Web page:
Ferguson is revelatory.
“I wanted to comment on the tragic rift that we’re witnessing,” Bob Staake says about his cover for the December 8th issue of The New Yorker, arriving next week. “I lived in St. Louis for seventeen years before moving to Massachusetts, so watching the news right now breaks my heart. At first glance, one might see a representation of the Gateway Arch as split and divided, but my hope is that the events in Ferguson will provide a bridge and an opportunity for the city, and also for the country, to learn and come together.
Studies demonstrate how incredibly divisive reactions to Ferguson are, especially along racial lines. And if your Facebook feed is as diverse as mine, you have seen the full spectrum of reactions and emotions. Empathy and confusion, relief and regret, compassion and indifference all sit uneasily next to each other.
As a theological educator, these are pressing matters in my classroom. After all, how can I help my students think about Scripture in the midst of so much division, in the midst of so much hopelessness, in the midst of protest, in the midst of so little understanding across lines of difference? How do we speak and act faithfully in moments so pregnant with meaning?
Fortunately, the resources available to us as teachers to think about Ferguson are manifold. Pride of place belongs to another blog hosted by the Wabash Center, Race Matters in the Classroom.
My own reflections on teaching #Ferguson are shaped by the new class I’m teaching at the moment. My colleague and I have two semesters to introduce Scripture, its theological import, and the wide diversity of those who have read and loved and (sometimes) misused these texts for generations.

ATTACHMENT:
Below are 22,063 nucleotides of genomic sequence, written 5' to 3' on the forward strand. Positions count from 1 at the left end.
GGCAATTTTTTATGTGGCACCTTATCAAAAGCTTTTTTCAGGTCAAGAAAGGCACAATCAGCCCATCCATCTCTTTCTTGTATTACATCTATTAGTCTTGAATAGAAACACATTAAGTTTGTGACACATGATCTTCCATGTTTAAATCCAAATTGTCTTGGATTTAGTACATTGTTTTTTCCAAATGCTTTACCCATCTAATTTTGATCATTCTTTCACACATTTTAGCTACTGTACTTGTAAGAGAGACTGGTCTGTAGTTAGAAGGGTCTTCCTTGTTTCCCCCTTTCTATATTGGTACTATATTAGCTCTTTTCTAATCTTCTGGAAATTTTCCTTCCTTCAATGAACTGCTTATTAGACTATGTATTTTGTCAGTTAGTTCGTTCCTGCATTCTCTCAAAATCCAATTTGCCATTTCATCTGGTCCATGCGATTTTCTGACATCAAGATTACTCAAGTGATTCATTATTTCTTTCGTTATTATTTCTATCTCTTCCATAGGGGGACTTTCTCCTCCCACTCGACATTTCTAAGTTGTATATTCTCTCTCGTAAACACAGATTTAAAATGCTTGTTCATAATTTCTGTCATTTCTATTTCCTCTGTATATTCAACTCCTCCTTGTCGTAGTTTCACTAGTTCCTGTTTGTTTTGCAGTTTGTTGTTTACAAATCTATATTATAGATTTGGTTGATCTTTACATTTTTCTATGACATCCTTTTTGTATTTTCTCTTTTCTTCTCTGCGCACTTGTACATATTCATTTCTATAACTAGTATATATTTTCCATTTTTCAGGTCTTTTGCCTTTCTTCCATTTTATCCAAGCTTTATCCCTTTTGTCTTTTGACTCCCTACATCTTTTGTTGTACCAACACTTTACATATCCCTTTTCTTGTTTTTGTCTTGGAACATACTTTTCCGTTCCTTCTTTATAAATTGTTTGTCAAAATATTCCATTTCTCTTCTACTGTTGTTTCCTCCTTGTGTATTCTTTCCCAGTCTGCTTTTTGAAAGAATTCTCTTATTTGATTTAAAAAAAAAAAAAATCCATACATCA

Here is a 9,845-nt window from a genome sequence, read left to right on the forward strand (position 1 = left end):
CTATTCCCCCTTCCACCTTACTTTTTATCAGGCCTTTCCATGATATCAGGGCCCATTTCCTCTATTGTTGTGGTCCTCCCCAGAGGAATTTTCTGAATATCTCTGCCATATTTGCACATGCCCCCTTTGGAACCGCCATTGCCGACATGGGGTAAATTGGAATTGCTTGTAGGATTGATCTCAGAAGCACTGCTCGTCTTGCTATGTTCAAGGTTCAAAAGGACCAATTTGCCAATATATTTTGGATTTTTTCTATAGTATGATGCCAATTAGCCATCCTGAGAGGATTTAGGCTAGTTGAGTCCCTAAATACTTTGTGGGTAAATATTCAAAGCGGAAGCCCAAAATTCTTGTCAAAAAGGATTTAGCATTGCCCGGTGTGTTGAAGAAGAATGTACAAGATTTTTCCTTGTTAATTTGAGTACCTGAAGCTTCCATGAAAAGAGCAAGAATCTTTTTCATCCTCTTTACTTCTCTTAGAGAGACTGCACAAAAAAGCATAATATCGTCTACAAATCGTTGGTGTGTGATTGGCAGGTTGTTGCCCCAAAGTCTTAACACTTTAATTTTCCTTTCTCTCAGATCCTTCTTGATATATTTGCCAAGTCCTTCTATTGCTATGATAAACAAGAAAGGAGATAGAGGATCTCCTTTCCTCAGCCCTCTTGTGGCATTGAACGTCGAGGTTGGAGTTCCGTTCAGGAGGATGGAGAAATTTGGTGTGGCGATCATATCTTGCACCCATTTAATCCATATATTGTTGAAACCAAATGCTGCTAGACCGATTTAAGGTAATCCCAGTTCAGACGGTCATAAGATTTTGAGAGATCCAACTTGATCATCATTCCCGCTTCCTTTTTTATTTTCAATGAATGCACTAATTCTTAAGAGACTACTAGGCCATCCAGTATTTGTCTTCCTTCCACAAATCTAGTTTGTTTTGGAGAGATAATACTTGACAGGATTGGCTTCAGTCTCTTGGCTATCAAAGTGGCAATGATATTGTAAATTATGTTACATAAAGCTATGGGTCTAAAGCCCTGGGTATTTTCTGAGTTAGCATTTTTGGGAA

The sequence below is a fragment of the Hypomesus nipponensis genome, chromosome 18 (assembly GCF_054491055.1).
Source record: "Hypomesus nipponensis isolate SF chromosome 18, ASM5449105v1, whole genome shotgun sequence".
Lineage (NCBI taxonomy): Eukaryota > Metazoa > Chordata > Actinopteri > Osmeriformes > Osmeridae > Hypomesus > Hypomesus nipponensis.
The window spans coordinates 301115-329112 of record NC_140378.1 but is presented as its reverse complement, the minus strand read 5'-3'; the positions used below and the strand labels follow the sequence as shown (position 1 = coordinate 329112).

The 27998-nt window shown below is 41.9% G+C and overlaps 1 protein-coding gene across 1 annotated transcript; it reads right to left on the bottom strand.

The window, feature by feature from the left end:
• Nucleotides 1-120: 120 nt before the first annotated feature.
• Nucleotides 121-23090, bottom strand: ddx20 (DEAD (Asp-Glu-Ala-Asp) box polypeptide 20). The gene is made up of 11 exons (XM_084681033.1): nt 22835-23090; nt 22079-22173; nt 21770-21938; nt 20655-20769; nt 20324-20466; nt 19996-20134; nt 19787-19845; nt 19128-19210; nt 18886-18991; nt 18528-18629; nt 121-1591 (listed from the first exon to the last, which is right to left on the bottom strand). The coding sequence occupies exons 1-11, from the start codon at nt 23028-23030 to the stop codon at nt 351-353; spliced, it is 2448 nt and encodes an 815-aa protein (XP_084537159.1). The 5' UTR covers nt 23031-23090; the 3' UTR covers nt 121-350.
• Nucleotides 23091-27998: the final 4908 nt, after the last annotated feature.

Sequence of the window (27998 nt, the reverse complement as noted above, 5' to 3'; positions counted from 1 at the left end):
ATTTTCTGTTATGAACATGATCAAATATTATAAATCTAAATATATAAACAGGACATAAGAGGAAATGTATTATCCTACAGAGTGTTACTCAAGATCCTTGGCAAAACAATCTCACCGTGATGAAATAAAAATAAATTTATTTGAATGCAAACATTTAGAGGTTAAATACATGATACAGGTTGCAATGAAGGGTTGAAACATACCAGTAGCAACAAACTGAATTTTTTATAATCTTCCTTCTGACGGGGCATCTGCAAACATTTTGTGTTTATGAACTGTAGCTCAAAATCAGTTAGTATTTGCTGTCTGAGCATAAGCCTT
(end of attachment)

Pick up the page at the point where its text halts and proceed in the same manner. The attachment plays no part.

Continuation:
In the class, I teach Scripture in all its complexities. These texts evade easy answers and bear the most significant questions we can conjure. These texts narrate moments of liberation alongside tragedies. These texts have inspired the marginalized to speak prophetically, but these texts have also been aligned with the cruelest forms of dehumanization. That is, these texts contain stories of hope and stories of despair. These texts have fueled liberation and oppression. How then do we learn from the insights and mistakes of the past and present? How do we help communities extend the stories of God’s moving in the midst of those people who seek to follow God?
And so I hope to teach my students that the application of Scripture to these contemporary matters is neither mechanical nor simple. But what is equally true is that these living words of God can breathe life into communities stifled by oppression. Scripture is a powerful source of imagination, an imagination for a world turned upside down.
I can’t avoid thinking and teaching about Ferguson and its aftermath. If our theology cannot speak in Ferguson, then I can’t help but wonder if our theology is worthy of its name and even more importantly worthy of the God we yearn to follow. And if we teachers don’t equip our students to speak in places like Ferguson and if we don’t invite them to do so even now, then our pedagogies will leave us poorer as a people and a church.
In short then, Ferguson is revelatory. It betrays pedagogies that are not up to the task and belies theologies merely posing as God’s living word. Are we up to the task? Can we teach in such moments? We can, and we must.